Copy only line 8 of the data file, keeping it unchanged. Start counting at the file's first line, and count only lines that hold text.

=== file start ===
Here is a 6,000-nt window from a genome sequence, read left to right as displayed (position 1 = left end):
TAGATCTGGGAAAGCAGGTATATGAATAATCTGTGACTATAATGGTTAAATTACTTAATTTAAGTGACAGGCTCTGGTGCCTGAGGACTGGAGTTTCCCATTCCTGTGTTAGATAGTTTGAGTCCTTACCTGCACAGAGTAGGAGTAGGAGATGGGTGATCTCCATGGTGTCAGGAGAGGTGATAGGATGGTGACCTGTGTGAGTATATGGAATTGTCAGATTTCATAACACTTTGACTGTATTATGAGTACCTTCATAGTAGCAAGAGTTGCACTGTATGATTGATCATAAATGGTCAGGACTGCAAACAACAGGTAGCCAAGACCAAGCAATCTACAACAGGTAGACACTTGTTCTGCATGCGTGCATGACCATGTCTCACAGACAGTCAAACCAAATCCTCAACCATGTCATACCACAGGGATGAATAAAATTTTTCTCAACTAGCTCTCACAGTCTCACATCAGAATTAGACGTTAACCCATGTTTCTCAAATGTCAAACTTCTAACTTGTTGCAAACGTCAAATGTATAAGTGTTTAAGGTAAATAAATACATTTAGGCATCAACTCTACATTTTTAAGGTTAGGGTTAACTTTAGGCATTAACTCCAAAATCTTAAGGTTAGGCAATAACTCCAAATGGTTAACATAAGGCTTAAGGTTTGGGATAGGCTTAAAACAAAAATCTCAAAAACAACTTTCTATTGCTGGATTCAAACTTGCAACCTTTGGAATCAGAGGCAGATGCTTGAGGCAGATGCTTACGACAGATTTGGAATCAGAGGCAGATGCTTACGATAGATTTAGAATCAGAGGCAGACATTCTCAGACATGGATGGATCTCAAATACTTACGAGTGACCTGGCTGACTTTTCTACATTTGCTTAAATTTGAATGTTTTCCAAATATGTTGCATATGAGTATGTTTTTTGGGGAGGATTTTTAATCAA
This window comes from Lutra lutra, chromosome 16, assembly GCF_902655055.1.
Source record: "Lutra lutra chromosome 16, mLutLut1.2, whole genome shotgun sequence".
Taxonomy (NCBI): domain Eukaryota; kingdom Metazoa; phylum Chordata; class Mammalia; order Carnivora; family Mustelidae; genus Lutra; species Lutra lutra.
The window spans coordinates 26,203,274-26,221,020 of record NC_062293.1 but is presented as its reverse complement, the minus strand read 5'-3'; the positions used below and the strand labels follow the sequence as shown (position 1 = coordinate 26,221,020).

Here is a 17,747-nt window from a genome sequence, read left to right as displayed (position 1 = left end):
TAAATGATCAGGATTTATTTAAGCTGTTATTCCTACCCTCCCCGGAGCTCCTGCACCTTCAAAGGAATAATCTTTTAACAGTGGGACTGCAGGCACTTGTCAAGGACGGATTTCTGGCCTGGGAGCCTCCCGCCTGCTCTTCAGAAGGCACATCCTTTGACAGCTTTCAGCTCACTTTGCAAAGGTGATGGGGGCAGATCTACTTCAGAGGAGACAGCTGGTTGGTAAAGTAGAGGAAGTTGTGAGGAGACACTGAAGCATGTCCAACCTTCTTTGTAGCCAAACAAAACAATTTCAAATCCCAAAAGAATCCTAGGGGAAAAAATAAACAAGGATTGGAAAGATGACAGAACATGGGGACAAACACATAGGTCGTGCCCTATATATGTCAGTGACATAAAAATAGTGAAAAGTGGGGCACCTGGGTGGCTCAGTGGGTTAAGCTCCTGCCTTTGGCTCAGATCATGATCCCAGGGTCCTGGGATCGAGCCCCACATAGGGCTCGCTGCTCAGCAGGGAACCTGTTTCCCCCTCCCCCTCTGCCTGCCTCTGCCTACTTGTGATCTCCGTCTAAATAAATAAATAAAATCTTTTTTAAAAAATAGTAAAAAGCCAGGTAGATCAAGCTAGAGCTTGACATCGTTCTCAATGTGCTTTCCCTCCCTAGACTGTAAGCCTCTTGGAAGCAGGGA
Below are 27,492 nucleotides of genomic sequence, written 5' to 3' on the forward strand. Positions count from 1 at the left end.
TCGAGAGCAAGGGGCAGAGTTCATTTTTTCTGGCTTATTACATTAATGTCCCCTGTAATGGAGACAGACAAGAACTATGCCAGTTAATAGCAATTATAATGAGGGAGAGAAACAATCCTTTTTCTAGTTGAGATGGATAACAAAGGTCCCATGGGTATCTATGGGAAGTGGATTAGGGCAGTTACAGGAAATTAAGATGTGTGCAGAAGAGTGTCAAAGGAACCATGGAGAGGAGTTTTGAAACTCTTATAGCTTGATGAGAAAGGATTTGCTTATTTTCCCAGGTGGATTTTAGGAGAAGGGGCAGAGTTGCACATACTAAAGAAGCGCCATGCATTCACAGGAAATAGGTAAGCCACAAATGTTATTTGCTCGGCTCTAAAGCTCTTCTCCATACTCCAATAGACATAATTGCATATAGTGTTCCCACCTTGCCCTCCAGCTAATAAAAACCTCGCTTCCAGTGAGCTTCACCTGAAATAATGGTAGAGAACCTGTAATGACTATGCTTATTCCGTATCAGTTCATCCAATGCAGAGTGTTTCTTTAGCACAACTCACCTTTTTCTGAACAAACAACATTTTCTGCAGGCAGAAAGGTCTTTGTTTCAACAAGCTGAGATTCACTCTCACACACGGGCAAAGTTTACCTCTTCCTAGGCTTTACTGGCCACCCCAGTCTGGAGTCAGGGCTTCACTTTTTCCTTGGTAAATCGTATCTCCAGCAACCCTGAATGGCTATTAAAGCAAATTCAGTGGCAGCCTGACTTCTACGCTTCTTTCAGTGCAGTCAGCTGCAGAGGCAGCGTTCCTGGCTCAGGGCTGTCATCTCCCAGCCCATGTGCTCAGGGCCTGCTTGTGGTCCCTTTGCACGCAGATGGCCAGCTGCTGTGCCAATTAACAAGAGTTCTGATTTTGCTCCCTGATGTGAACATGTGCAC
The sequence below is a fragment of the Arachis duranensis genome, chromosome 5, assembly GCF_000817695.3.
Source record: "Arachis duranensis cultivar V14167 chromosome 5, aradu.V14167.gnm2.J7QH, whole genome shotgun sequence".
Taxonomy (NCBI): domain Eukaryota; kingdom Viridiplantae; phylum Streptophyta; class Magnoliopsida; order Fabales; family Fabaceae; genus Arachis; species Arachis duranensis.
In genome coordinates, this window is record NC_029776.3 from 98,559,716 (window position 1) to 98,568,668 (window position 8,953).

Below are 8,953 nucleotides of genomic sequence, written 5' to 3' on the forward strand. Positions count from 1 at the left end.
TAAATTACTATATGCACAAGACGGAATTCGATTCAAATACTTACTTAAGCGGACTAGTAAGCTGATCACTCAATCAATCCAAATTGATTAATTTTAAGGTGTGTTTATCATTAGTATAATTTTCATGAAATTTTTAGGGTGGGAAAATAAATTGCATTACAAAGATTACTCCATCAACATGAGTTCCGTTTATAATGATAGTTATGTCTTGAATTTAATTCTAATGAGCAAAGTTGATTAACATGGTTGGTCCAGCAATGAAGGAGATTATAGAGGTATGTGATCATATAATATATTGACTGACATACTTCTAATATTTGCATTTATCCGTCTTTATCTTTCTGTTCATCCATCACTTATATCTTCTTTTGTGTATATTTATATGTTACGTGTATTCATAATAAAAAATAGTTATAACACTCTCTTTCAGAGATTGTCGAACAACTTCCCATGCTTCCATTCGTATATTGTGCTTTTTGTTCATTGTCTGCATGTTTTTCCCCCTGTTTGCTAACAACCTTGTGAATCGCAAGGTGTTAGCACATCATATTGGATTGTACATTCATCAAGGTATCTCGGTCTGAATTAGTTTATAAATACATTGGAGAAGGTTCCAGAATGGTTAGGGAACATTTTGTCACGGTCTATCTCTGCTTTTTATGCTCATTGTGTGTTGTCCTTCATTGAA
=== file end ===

TAAATGATCAGGATTTATTTAAGCTGTTATTCCTACCCTCCCCGGAGCTCCTGCACCTTCAAAGGAATAATCTTTTAACAGTGGGACTGCAGGCACTTGTCAAGGACGGATTTCTGGCCTGGGAGCCTCCCGCCTGCTCTTCAGAAGGCACATCCTTTGACAGCTTTCAGCTCACTTTGCAAAGGTGATGGGGGCAGATCTACTTCAGAGGAGACAGCTGGTTGGTAAAGTAGAGGAAGTTGTGAGGAGACACTGAAGCATGTCCAACCTTCTTTGTAGCCAAACAAAACAATTTCAAATCCCAAAAGAATCCTAGGGGAAAAAATAAACAAGGATTGGAAAGATGACAGAACATGGGGACAAACACATAGGTCGTGCCCTATATATGTCAGTGACATAAAAATAGTGAAAAGTGGGGCACCTGGGTGGCTCAGTGGGTTAAGCTCCTGCCTTTGGCTCAGATCATGATCCCAGGGTCCTGGGATCGAGCCCCACATAGGGCTCGCTGCTCAGCAGGGAACCTGTTTCCCCCTCCCCCTCTGCCTGCCTCTGCCTACTTGTGATCTCCGTCTAAATAAATAAATAAAATCTTTTTTAAAAAATAGTAAAAAGCCAGGTAGATCAAGCTAGAGCTTGACATCGTTCTCAATGTGCTTTCCCTCCCTAGACTGTAAGCCTCTTGGAAGCAGGGA